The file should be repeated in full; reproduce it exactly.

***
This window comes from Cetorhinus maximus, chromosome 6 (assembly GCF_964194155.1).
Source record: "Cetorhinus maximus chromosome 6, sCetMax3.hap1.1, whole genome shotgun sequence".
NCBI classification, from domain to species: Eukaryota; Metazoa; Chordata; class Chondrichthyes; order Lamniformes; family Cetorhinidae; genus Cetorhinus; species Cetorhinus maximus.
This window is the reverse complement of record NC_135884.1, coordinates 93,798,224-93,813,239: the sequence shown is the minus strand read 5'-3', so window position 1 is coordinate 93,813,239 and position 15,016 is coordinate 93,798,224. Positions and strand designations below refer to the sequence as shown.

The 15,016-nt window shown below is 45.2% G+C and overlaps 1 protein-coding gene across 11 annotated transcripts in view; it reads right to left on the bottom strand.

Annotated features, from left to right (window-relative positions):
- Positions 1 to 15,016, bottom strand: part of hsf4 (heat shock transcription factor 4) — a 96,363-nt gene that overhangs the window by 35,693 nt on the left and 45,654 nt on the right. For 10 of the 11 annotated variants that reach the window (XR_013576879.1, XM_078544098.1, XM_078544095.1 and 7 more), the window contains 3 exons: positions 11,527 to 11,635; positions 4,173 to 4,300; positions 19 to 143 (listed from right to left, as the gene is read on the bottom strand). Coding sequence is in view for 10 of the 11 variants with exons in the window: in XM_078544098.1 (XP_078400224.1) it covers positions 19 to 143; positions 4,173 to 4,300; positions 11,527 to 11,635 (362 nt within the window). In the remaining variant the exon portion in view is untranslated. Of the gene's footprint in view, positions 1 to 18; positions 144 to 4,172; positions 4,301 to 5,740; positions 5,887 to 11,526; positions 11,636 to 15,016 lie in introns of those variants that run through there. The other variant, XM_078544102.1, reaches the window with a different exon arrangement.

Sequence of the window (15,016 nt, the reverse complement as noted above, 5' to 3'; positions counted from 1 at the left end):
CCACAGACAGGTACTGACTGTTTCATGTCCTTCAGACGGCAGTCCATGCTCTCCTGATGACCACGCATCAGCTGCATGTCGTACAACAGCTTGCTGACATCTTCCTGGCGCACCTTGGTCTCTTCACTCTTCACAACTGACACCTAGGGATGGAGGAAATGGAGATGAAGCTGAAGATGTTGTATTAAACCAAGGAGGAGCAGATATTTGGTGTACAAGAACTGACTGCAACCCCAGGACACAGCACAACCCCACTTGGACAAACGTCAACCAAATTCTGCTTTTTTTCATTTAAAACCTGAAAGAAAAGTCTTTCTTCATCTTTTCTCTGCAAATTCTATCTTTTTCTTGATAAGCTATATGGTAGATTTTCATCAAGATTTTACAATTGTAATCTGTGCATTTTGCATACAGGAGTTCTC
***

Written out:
This window comes from Cetorhinus maximus, chromosome 6 (assembly GCF_964194155.1).
Source record: "Cetorhinus maximus chromosome 6, sCetMax3.hap1.1, whole genome shotgun sequence".
NCBI classification, from domain to species: Eukaryota; Metazoa; Chordata; class Chondrichthyes; order Lamniformes; family Cetorhinidae; genus Cetorhinus; species Cetorhinus maximus.
This window is the reverse complement of record NC_135884.1, coordinates 93,798,224-93,813,239: the sequence shown is the minus strand read 5'-3', so window position 1 is coordinate 93,813,239 and position 15,016 is coordinate 93,798,224. Positions and strand designations below refer to the sequence as shown.

The 15,016-nt window shown below is 45.2% G+C and overlaps 1 protein-coding gene across 11 annotated transcripts in view; it reads right to left on the bottom strand.

Annotated features, from left to right (window-relative positions):
- Positions 1 to 15,016, bottom strand: part of hsf4 (heat shock transcription factor 4) — a 96,363-nt gene that overhangs the window by 35,693 nt on the left and 45,654 nt on the right. For 10 of the 11 annotated variants that reach the window (XR_013576879.1, XM_078544098.1, XM_078544095.1 and 7 more), the window contains 3 exons: positions 11,527 to 11,635; positions 4,173 to 4,300; positions 19 to 143 (listed from right to left, as the gene is read on the bottom strand). Coding sequence is in view for 10 of the 11 variants with exons in the window: in XM_078544098.1 (XP_078400224.1) it covers positions 19 to 143; positions 4,173 to 4,300; positions 11,527 to 11,635 (362 nt within the window). In the remaining variant the exon portion in view is untranslated. Of the gene's footprint in view, positions 1 to 18; positions 144 to 4,172; positions 4,301 to 5,740; positions 5,887 to 11,526; positions 11,636 to 15,016 lie in introns of those variants that run through there. The other variant, XM_078544102.1, reaches the window with a different exon arrangement.

Sequence of the window (15,016 nt, the reverse complement as noted above, 5' to 3'; positions counted from 1 at the left end):
CCACAGACAGGTACTGACTGTTTCATGTCCTTCAGACGGCAGTCCATGCTCTCCTGATGACCACGCATCAGCTGCATGTCGTACAACAGCTTGCTGACATCTTCCTGGCGCACCTTGGTCTCTTCACTCTTCACAACTGACACCTAGGGATGGAGGAAATGGAGATGAAGCTGAAGATGTTGTATTAAACCAAGGAGGAGCAGATATTTGGTGTACAAGAACTGACTGCAACCCCAGGACACAGCACAACCCCACTTGGACAAACGTCAACCAAATTCTGCTTTTTTTCATTTAAAACCTGAAAGAAAAGTCTTTCTTCATCTTTTCTCTGCAAATTCTATCTTTTTCTTGATAAGCTATATGGTAGATTTTCATCAAGATTTTACAATTGTAATCTGTGCATTTTGCATACAGGAGTTCTC